Archive for the ‘Review’ Category

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Short Reviews – Archetypes, Backgrounds and New Races for D&D 5E from Cat Tale Press

31 July, 2021

CatTalePressLogoCat Tale Press has been producing support materials for Dungeons & Dragons, 5E, much of which is Pay What You Want.  These reviews look at eight of them, six providing new archetypes, one new backgrounds and the last, new races.  They are good but could be better, so suggestions for things to improve are included.

Starting with the archetypes which are mostly four pages: cover, one page of description and two of OGL.  In all cases they could have used more context for the archetype such as suggestions for where they might fir into a game world and what sort of culture would inspire them.  Also, and this is very common for such materials, is a lack of support material such as a new spell, magic item, place or even a legend to inspire adventure would make them some much more interesting and easier to fit into a campaign.

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Review – Shadowrun: Power Plays

25 June, 2021

Shadowrun: Power Plays is a sourcebook, specifically a “Runners Resource Book” for the Sixth World Edition of Shadowrun covering the Big Ten Megacorporations who, let’s face it, run the Sixth World in a very real sense. While tagged as a Runner Resource, it strikes me as more a book for Games Masters who want to know what is going on at the higher levels so that they can decide what filters down to the level of hiring runners for. Overall, an interesting read with some excellent chapters and lots of inspiration for games.

Shadowrun: Power Plays, is a Runner Resource Book for Shadowrun, Sixth World Edition, providing a look at what is going on in the corporate world, as the megacorps are the primary villains in the world, knowing what is happening with them is important.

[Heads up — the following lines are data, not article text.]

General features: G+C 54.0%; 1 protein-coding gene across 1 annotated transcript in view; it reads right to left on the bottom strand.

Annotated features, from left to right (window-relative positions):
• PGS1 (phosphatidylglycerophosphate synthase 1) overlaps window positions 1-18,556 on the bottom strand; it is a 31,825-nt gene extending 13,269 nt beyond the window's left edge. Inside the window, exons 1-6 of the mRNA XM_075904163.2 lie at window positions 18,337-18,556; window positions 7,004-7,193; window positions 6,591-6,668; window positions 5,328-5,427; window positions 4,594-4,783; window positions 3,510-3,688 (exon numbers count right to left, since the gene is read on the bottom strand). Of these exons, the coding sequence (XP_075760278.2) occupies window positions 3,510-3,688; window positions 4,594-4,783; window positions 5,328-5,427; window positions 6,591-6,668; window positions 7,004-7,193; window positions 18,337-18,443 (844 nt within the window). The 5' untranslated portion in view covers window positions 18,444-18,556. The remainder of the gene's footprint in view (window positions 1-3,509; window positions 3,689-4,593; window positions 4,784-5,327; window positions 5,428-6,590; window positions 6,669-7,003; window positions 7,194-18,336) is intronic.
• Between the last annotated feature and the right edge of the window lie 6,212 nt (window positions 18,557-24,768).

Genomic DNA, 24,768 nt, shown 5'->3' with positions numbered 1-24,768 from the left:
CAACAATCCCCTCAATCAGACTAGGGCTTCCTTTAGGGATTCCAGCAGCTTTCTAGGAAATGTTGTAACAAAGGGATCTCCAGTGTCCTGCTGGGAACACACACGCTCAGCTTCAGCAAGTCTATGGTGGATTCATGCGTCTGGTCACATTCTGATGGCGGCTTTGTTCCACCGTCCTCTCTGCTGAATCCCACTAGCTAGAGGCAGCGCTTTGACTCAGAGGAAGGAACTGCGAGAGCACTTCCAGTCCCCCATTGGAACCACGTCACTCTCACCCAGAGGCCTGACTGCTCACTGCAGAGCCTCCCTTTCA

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Review – Shadowrun: Street Wyrd

3 May, 2021

Shadowrun: Street Wyrd is the long awaited Core Magic Book for the new edition of Shadowrun, and it is going to be a required book for Shadowrun games masters as it provides so many new resources in spells, adept powers, metamagic, magical groups and so much more. And players will be happy with new ways to improve their characters.

Shadowrun: Street Wyrd, is the Core Magic Book for Shadowrun, Sixth World Edition, expanding the available options for magic in all of its wonderful forms.

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Review – Shadowrun: Collapsing Now

15 March, 2021

Shadowrun: Collapsing Now is a sourcebook, specifically a “Runners Resource Book” for the Sixth World Edition of Shadowrun covering a variety of groups that shadowrunner might work for or against. It suffers from a lack of direction and uncertainty if it is a player or GM facing work. For the lore and background information, worth picking up for Shadowrun Games Masters, but not an immediate must have unless you are featuring one of the highlighted groups in your campaign.

Shadowrun: Collapsing Now, is a Runner Resource Book for Shadowrun, Sixth World Edition, providing a look at some of the groups that shadowrunners might work with, for or against. Read the rest of this entry ?

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Review – The Sixth Shotgun

5 January, 2021

The Sixth Shotgun by Louis L’Amour is a short story of the same title and a novella The Sixth ShotgunThe Rider of the Ruby Hills” in one volume.  I am not much of a reader of Westerns but L’Amour is so well regarded I thought I would give this collection a try.  It is easy to see why his stories are so popular, he has an easy and readable style and a knack for describing characters in a short space that gives you a good sense of them.

If you like Westerns, you should like these stories.  However, they are a product of their time and genre and the women, while competent and more active than I had expected, are defined by their relationships to the men in the stories.

But I am going to put a roleplaying spin on my discussions about them:

The Sixth Shotgun has a light mystery mixed with its Western and is a good example of how to blend genres.  There are no real surprises but it is a fun story and could be adapted for a roleplaying adventure pretty easily.

The Rider of the Ruby Hills is virtually a masterclass on how to run a campaign based around a single character.  The main character is exceedingly competent and goes into the situation prepared and with a plan, unfortunately for him, the situation in the valley in not entirely what he expected . . .